DENVER — In 1963, "Daddy" Bruce Randolph fed over 200 people outside his barbecue restaurant in Five Points. It was an event Daddy Bruce continued, even until his death in 1994. Today, his legacy continues as the Epworth Foundation took over with the Denver Feed A Family event.
"Daddy Bruce continued his tradition every year and now this is our 21st year carrying it on," said Xiomara Yanique, the program coordinator.
Feeding the hungry was a ministry for Daddy Bruce. However, 60 years later, the donation drive is having problems.
"Our biggest shortage is financial. We need $400,000 in order to make this happen," said Yanique. "So far we only have $200,000."
Yanique says they've promised the delivery of 5,000 meals a goal they met Saturday morning, but that has left them in debt. The foundation now needs donations. "Everybody knows somebody, we're just asking everyone to give what you can," said Yanique.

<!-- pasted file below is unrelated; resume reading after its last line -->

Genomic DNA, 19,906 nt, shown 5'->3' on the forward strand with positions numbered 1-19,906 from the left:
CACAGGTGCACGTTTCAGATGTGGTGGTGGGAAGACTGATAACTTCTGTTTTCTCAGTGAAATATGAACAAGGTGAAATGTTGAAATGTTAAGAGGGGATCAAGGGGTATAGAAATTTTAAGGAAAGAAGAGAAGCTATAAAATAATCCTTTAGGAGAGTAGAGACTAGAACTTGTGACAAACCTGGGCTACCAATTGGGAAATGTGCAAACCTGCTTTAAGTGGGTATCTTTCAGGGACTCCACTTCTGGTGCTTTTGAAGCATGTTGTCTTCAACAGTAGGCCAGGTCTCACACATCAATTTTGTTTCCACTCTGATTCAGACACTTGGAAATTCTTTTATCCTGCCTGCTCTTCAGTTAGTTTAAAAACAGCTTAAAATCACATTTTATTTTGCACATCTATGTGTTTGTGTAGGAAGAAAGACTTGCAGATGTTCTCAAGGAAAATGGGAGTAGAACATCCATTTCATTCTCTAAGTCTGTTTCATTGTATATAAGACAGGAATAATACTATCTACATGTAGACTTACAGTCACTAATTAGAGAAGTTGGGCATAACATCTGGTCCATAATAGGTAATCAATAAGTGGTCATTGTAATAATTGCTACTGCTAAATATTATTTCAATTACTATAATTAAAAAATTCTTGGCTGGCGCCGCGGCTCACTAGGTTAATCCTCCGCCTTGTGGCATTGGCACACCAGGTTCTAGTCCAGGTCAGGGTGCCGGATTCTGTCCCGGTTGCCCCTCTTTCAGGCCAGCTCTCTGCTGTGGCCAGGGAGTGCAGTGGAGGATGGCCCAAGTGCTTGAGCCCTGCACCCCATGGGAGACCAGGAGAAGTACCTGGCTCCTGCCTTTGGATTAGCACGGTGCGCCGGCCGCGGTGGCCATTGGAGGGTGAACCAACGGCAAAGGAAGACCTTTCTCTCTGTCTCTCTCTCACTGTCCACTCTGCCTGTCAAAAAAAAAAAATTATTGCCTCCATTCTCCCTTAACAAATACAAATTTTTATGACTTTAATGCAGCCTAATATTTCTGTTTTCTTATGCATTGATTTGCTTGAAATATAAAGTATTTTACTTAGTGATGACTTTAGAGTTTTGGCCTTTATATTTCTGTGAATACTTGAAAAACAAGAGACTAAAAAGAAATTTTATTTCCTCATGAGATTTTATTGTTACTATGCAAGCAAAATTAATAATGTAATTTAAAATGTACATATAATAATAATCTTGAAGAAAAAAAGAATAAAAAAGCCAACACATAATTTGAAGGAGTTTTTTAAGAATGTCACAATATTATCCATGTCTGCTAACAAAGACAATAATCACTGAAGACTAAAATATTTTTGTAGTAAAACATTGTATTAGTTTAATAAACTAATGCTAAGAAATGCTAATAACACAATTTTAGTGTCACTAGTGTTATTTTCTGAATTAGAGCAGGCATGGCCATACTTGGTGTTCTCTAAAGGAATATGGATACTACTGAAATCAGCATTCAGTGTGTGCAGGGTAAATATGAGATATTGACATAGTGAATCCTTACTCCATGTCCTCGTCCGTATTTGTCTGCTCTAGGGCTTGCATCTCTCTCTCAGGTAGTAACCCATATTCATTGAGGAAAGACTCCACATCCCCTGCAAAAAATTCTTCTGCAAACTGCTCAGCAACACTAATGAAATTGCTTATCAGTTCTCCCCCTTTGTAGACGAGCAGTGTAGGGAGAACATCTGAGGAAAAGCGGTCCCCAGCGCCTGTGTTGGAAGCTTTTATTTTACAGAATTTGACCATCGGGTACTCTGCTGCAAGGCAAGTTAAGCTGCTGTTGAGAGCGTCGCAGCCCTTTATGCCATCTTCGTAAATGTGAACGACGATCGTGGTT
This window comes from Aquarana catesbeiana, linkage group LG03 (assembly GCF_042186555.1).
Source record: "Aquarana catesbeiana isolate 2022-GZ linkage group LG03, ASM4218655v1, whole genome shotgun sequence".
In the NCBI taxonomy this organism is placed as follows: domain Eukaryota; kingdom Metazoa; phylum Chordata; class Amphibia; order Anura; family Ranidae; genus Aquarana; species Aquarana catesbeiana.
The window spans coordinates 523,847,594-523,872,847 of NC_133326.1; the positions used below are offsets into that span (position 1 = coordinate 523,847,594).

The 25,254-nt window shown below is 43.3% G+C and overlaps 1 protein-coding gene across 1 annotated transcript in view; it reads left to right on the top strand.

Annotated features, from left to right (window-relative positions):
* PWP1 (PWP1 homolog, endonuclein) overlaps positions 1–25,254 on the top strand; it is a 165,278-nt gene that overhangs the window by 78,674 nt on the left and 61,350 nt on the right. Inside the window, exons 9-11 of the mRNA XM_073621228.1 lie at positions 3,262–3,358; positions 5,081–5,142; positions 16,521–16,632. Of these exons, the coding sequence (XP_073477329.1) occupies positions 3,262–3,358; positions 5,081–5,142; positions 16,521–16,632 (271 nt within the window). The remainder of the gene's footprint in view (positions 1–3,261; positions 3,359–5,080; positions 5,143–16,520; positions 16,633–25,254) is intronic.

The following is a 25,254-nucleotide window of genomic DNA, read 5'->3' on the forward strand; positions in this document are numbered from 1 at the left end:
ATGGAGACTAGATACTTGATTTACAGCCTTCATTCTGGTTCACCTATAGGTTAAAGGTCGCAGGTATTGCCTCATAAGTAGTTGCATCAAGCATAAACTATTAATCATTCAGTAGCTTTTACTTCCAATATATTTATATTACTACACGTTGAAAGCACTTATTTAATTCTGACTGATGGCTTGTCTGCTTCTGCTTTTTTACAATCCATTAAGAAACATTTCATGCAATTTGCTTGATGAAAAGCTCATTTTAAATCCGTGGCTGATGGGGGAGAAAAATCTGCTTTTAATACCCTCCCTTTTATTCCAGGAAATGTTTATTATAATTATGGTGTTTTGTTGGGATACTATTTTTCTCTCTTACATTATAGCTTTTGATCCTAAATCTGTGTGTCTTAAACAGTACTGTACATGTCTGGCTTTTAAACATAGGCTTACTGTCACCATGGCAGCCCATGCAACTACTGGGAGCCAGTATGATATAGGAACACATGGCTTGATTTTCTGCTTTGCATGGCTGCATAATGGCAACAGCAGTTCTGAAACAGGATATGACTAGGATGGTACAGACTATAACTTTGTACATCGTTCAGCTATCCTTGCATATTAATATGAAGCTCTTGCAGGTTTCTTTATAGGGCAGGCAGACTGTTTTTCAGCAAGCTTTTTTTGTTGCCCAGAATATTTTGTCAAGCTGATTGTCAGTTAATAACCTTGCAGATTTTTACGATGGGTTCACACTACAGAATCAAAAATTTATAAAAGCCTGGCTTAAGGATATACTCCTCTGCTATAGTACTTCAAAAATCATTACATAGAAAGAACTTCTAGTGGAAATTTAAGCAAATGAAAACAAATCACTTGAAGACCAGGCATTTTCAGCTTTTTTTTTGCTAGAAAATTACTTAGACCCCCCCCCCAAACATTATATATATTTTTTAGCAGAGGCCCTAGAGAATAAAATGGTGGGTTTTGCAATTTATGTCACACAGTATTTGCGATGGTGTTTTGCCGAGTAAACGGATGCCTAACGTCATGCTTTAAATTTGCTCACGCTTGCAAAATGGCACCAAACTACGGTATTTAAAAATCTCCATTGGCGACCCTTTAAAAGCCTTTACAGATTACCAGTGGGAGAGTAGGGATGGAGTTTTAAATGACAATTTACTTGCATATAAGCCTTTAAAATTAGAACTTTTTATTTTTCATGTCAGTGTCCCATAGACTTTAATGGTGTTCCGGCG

A $50 donation pays for a basket of food for a family of eight. Yanique says they're also short on volunteers. Although the event saw over 800 volunteers, the problem is the lack of drivers.
"We were a little nervous about not having enough volunteer drivers," said Yanique. "Fortunately we were able to do it, despite not having all the resources we need."
Although the shortages were difficult to handle, the event still managed to reach it's goal, due to the help of volunteers like Sawyer Spiering.
"My grandma actually saw it on Instagram and they needed volunteers, so she kind of looped in myself and the whole family,” said Spiering.
His grandmother now works for the Daddy Bruce event and for the past seven years, Spiering and his family have volunteered and then celebrated their success at breakfast.
"Syrup! That's the best spot," said Spiering.
If you'd like to help, The Epworth Foundation has a website for donations and volunteers: epworthfoundation.org